In the list describing the Asham (guilt) offering, the rabbis call this paragraph from Vayikra / Leviticus 5 the עולה ויורד the “ascending or descending” meaning that the reason of sin or guilt is why one is bringing a offering. This portion of the text describes the one knowing about his sin as opposed to unknowingly sinning (Vayikra / Leviticus 5:17), in either case one is guilty of sin. The ascending and descending is in reference to this aspect of whether one knows about his guilt before God in his heart and how that is demonstrated by his response to God’s Word. This is a very important concept for understanding the sacrifices were not meant as a means to earn salvation, a doctrine that is so prevalent in the Law-vs-Grace theologies of today. In Hebraic thought, the heart , לב is the centre of the will and of the rational faculties. Often לב can be translated as “mind” or “brain.” The חכמה “wisdom” describes the activities of the Hebrew “heart” which in modern times in English is translated as “intelligence.” In the widest sense of the word חכמה “wisdom” refers to both Emotional quotient (EQ) and intelligence quotient (IQ). These words in the Hebrew Bible (לב and חכמה) are related to the one who knows he has sinned, he has become guilty before God, this becomes known in his heart and the sinner responds to God’s Word. In Vayikra / Leviticus 5 on the guilt offerings discuss how the value of the offering is on a sliding scale meaning the cost for the sacrifice is adjusted according to the economic circumstances of the person who is bringing the offering.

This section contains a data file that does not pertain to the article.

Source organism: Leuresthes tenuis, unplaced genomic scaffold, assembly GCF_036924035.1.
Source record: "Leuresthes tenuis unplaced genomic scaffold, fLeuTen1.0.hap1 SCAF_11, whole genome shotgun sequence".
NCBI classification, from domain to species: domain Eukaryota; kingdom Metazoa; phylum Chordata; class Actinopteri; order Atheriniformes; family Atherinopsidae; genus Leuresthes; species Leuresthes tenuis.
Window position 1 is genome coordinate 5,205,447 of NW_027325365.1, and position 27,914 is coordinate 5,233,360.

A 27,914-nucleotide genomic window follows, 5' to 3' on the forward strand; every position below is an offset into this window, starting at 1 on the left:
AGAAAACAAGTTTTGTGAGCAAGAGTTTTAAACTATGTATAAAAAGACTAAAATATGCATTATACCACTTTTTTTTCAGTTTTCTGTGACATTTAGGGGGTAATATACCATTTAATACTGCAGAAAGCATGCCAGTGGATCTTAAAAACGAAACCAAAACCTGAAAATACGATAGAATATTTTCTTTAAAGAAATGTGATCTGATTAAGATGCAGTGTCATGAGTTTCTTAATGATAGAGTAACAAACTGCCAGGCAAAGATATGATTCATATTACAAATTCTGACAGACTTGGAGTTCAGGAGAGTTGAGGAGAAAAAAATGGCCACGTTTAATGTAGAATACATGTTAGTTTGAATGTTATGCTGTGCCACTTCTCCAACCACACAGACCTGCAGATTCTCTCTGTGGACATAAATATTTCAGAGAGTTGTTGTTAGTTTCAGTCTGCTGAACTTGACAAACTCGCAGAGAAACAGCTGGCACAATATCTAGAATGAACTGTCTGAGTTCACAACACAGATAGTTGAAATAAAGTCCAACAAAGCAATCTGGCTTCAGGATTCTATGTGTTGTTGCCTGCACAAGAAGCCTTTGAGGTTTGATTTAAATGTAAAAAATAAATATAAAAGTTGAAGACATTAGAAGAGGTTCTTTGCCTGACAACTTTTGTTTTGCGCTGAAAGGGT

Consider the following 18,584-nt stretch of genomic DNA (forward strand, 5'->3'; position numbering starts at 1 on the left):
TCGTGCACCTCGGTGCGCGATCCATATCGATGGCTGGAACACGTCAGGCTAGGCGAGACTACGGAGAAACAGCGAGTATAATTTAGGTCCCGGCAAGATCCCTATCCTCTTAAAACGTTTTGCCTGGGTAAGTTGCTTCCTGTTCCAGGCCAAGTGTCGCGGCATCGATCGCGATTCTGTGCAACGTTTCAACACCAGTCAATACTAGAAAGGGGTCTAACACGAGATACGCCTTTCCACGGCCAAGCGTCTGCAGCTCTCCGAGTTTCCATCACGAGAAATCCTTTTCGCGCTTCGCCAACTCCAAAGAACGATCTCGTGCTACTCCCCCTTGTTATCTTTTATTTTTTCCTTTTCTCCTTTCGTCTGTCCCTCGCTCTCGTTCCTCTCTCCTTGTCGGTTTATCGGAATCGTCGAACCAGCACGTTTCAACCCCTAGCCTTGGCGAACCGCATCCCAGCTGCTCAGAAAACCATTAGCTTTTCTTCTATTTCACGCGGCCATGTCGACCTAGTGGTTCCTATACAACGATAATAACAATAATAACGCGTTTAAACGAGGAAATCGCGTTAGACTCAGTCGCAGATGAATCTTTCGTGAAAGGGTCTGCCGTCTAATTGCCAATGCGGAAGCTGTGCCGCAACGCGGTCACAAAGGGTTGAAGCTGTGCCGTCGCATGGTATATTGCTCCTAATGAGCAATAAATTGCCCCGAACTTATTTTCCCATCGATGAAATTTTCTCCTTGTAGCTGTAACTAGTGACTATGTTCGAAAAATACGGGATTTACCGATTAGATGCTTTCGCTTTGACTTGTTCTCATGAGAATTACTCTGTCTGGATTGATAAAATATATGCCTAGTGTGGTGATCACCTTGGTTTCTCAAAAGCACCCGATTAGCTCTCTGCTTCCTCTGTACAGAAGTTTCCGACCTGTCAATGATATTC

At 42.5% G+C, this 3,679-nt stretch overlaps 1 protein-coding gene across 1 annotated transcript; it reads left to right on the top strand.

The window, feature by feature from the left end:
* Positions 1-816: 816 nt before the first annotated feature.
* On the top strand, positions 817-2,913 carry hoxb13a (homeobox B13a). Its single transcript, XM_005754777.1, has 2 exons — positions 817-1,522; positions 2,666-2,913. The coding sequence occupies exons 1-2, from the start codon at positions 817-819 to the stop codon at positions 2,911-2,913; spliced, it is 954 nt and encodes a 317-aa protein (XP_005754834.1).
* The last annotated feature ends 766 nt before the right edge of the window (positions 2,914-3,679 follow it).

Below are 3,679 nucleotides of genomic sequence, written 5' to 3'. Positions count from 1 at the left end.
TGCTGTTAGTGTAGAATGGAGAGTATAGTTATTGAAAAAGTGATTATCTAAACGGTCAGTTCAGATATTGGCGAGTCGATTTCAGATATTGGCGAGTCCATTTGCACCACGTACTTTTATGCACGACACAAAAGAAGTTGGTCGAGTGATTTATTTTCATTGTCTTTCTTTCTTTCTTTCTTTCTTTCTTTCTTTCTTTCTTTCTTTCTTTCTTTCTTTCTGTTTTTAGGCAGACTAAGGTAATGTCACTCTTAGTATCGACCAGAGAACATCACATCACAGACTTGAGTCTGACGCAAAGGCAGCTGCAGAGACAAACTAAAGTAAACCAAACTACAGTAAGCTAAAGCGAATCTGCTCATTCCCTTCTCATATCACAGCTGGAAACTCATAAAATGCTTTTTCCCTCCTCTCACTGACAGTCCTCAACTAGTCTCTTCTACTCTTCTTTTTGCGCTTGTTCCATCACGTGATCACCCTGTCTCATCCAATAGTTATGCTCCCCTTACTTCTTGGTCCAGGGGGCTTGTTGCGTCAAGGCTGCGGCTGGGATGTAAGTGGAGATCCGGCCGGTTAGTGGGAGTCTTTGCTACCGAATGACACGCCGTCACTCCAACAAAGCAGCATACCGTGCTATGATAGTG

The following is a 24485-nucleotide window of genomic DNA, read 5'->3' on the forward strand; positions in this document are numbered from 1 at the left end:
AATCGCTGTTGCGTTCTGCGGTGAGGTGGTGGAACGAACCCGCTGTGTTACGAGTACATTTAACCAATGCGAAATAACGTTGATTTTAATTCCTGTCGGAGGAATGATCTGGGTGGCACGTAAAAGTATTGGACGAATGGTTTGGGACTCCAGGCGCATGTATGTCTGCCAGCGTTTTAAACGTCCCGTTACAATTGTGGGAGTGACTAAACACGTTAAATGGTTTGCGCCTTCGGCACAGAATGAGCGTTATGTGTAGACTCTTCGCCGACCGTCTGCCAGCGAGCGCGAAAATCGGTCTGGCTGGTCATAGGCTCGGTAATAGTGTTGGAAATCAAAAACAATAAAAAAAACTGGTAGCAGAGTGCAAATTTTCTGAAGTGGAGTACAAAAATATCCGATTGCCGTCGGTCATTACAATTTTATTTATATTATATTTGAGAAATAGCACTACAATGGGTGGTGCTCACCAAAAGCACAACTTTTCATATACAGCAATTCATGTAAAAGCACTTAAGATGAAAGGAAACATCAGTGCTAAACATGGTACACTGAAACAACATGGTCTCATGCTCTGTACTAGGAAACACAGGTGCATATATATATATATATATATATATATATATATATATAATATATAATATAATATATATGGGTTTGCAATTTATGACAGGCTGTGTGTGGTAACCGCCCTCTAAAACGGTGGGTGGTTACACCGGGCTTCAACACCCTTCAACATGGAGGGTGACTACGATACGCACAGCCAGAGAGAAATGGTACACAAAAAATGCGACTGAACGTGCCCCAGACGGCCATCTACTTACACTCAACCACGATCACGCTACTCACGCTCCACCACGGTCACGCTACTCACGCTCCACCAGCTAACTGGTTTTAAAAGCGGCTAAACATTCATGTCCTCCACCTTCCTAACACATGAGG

In addition to these things, we read the following from Or HaChaim on Vayikra / Leviticus 4:2 Part 4:
Or HaChaim on Vayikra / Leviticus 4:2 Part 4
A moral-ethical meaning of the term נפש as used in this paragraph may be the following. The soul of a human being becomes defective when its owner has sinned intentionally. This is why sinners are referred to as “dead” even while they are still “alive,” as we know from Ezekiel 18,32: “for G’d does not desire the death of the dead, etc.” The sinner is referred to by the prophet as dead already seeing he no longer has a soul. Solomon refers to something similar in Proverbs 23,2 “if you are someone possessed of a נפש, soul.” Our verse tells us that even sins committed inadvertently result in damage to one’s soul. While it is true that such inadvertently committed sins do not destroy the soul completely, nonetheless the Torah requires a sin-offering in order for the damage to that soul to be repaired. The offering of that קרבן, the sacrifice whose purpose it is to re-establish the affinity of the soul with its origin, enables the diseased soul to be infused with the spiritual values which will heal its wounds. The same result cannot be achieved if someone who had sinned intentionally were to offer such a sacrifice seeing he had already forfeited his soul. There is nothing left that can be reconstituted until the sinner repented and experienced the beneficial effect of the Day of Atonement, as pointed out by Ezekiel 18,32 והשיבו וחיו, “when you return and cause others to return so that you may live.”